gastroenterologist. general practitioner, or infectious disease doctor can prescribe antibiotics for you. You have the test results so any of these kinds of doctors should be able to help you.

    I'm curious what your symptoms are. Do you get bloated and constipated? I noticed that when was getting IV antibiotics I was going to the bathroom up to three times a day, which is supposedly ideal. Tat means your body is working properly. When I'm taking any antibiotics I'm lucky to go 1x every three days (sorry, too much information). I'm curious if the bacteria that you tested positive for can cause these kinds of problems.

    I took penicillin when I was a kid and the inside of my ear swelled up. I didn’t take it again because I thought I was allergic to it. I was tested for penicillin allergy a year ago and found out that I am not allergic to it. They inject tiny amounts under the skin on your arm. I actually felt much better after those tiny injections and have taken it in the past with no problems. I don’t' think throwing up from penicillin is considered an allergy. Did you take it with food? If I take doxycycline without food I will throw up, but if I take it with some food no problem.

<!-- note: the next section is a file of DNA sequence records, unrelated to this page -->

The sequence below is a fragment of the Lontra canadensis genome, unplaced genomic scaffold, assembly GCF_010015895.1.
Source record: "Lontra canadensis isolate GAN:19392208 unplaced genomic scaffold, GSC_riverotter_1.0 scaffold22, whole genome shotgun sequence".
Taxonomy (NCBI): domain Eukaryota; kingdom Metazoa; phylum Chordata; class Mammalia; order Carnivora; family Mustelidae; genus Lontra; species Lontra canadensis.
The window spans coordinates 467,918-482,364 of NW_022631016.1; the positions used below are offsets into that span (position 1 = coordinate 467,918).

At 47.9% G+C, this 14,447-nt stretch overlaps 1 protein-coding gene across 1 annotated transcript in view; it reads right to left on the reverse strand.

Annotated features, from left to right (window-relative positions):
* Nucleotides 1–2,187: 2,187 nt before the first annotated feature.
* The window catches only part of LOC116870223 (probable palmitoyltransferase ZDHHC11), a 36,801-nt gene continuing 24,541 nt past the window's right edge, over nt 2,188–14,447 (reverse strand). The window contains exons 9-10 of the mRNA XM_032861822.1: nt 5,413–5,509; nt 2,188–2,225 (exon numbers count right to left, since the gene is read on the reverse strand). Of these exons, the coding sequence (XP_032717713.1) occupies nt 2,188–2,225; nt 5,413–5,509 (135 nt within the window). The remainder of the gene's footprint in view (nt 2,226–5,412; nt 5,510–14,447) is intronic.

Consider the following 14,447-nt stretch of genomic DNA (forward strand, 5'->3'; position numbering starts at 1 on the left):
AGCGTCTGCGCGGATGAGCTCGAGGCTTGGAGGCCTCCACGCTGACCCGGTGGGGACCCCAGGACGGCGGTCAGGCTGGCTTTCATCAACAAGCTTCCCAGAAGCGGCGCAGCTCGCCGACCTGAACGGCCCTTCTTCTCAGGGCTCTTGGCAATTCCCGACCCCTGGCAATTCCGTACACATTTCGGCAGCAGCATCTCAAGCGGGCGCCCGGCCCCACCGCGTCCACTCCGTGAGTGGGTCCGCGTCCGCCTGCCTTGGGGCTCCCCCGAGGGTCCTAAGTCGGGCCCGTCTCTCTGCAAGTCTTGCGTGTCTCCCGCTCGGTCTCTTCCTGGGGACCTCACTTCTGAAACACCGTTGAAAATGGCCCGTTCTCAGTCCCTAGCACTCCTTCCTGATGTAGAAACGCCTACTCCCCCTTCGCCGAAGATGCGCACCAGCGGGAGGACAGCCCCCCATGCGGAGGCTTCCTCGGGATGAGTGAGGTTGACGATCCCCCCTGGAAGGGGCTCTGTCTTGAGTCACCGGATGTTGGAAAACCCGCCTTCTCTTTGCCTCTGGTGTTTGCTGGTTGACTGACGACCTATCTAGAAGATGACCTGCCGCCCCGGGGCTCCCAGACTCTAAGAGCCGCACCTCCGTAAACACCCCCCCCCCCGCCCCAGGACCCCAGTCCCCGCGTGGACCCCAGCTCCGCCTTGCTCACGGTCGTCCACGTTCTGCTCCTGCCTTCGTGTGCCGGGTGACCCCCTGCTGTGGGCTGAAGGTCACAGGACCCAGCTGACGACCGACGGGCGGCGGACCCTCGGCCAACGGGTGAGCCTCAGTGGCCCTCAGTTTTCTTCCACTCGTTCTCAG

I hope you can get treated soon and the treatment makes you feel much better!

    Best wishes!
  7. LISALOO

    LISALOO New Member

    My symptoms are definately constipation, if I don't take something, forget it. I can't find that much about the bacteria that I have so I don't know if they cause the symptoms I have. I do know when I have colon hydrotherapy, I feel more energetic.

    The last time I had penicillin was when I was 17 and had my wisdom teeth taken out, and I puked after years of no penicillin.

    I just don't think most regular system drs know squat about Cmprehensive Digestive Stool Analysis's or what to do about them. I have teh University of Wisconsin Hospital System, and you think they would be knowlandgeable about these issues, but CFS, forget it. The rheumatologist only said it was POTS and couldn't understand that it wasn't just that. And he was supposed to be a CFS Specialist. Anything I need help about, forget it. I went to an endocrinologist, they said everythings fine (I know I don't go from T4 to T3 correctly.).
  8. panthere

    panthere Member

    I just got my Comprehensive stool analysis from DD and I have same bacteria as you though in smaller quantities, +2, +3. I also have citrobacter freundii under dysbiotic flora and b.hominis under parasitology. I am going to see Dr. Gruenn tomorrow about it so i will let you know what he says. I think he might just treat me for my parasites and dysbiosis first and see if it clears the other ones. Anyways, I'll let you know!